Cybersecurity isn't always a battle between hackers and IT pros as Microsoft showed with a lawsuit to gain control...
of malicious domains.
Microsoft first filed the lawsuit in August 2016 seeking a permanent injunction allowing the company to "to disable access to and operation of these internet domains," which are associated with malicious activity by the Russian advanced persistent threat (APT) group Fancy Bear. The Russian APT -- also known as APT28, Sofacy, Pawn Storm and Strontium -- is most well-known for its ties to the hack of the Democratic National Committee.
According to the court filing, Microsoft wanted to take control of the command and control (C&C) servers so that "any time an infected computer attempts to contact a command and control server through one of the domains, it will instead be connected to a Microsoft-controlled, secure server."
Sten Jenson, Microsoft outside counsel, wrote in the filing, "[Fancy Bear's] use of Microsoft's trademarks is meant to confuse Microsoft's customers into opening documents or clicking on links that will result in not only their computers being infected, but will open the door to a major exploit of their networks and theft of their most sensitive information."
Jason Kichen, director of cybersecurity services at Versive Inc., said the use of domains designed to appear legitimate would have a number of uses for Fancy Bear.
"There's many reasons to use Microsoft related domains, infrastructure or IPs [addresses]. The overriding reason is that Microsoft and anything associated with it is generally trusted by users," Kichen said. "This might be a logon page that looks like a Microsoft page, or an IP address and server hosted on Microsoft cloud infrastructure."
Richard Goldberg, principal and litigator at the law firm Goldberg & Clements in Washington, D.C., said the key to this operation is that there is "little to no chance the Fancy Bear operators who own the domain names in question will respond in court.
"For that reason, Microsoft's applications for restraining orders and even requests for judgment are likely to remain unopposed," Goldberg said. "Therefore, once it becomes clear that no one will respond to the suit, Microsoft will likely be able to obtain a default judgment."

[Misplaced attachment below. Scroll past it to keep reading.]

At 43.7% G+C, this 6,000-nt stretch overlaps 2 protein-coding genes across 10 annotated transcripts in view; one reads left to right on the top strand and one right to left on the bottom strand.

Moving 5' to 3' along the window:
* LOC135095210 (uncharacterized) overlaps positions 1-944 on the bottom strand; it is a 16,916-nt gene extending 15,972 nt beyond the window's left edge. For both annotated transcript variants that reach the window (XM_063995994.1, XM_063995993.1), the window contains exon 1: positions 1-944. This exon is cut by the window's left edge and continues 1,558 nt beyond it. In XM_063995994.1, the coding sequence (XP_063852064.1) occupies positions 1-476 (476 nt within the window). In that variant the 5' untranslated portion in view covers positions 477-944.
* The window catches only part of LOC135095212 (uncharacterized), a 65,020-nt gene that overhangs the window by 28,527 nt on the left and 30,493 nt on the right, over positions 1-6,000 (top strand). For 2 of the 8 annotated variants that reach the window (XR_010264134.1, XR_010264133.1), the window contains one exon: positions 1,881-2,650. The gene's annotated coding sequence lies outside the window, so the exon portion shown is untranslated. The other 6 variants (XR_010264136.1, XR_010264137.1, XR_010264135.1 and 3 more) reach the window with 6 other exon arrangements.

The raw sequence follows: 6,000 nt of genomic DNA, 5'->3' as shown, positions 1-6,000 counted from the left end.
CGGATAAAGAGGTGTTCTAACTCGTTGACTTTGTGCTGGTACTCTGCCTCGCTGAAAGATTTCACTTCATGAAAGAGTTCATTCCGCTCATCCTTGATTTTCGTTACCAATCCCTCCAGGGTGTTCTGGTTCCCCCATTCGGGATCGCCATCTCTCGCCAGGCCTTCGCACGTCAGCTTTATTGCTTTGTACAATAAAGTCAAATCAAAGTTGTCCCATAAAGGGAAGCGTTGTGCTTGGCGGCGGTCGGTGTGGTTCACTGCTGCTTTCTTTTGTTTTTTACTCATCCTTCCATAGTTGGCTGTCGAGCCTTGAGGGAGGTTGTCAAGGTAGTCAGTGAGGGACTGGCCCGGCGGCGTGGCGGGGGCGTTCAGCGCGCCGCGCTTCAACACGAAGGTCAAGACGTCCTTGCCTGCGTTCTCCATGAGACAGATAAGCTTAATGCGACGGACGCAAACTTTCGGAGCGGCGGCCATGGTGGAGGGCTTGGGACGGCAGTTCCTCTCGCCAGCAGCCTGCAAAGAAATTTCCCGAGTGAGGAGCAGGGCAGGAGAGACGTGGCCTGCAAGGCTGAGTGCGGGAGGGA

Richard Goldbergprincipal and litigator, Goldberg & Clements
Potential issues from the lawsuit
In August, the court granted a temporary restraining order against the Russian APT group and gave Microsoft control of 70 C&C domains, but Microsoft wanted a default judgment and permanent injunction, because Fancy Bear ignored the order and continued using new C&C domains. The United States district court for the eastern district of Virginia heard Microsoft's motion for final judgment on June 21, 2017, but had not made a ruling as of this post.
Goldberg said Microsoft had used similar lawsuits in the past regarding the Zeus botnets, and overall Microsoft has been "smartly judicious" in using lawsuits, but saw potential issues.
"What is relatively new here is that Microsoft is requesting that the final order put a judge in a permanent position to approve subsequent seizure orders -- and if news reports are correct, the company is offering to foot the bill," Goldberg said. "Again, I expect this may concern some in the security and legal communities. Will there be sufficient oversight by technically savvy judges, or will orders essentially be rubber stamped?"
Kichen said as interesting as these lawsuit against Fancy Bear may be, "organizations still need to be on guard against these same adversaries day in and day out, because attackers always adapt and find new vectors to operate.
"Obtaining and using clandestine and/or covert infrastructure is very hard to do at scale, and for a sophisticated adversary like Fancy Bear, efforts like this certainly won't stop their activity, but it will make it markedly harder for them to maintain a similar operational pace and quality," Kichen said. "Having to acquire and set up and run new infrastructure based on anything other than your own operational decisions causes at least some amount of impact on ongoing operations. Not only does every little bit of impact help, but I suspect that the impact here is more significant."
Lamar Bailey, senior director of security research at Tripwire, said, "Taking command and control servers out of the hands of known bad actors is always a good thing." But he questioned if law enforcement should be using these domains to investigate Fancy Bear.
"It is common for command and control servers that are used to deploy, update and harvest data from malware to change hands, but this generally happens between groups of bad actors sometimes by barter or sale and other times by force. We have seen law enforcement and government agencies successfully coordinate across international lines to take down and control these servers, too, with some success," Bailey said. "This new trend where public companies are suing to gain access to the servers is a little more concerning."
He continued, "What rules will a public company be under to secure and protect data they gleam from the servers? Are they required to protect the data since it is not from any of their products or offerings? Are they going to inform the infected users that they are infected? Can the data be used for marketing or other company business? There are lots of questions here."
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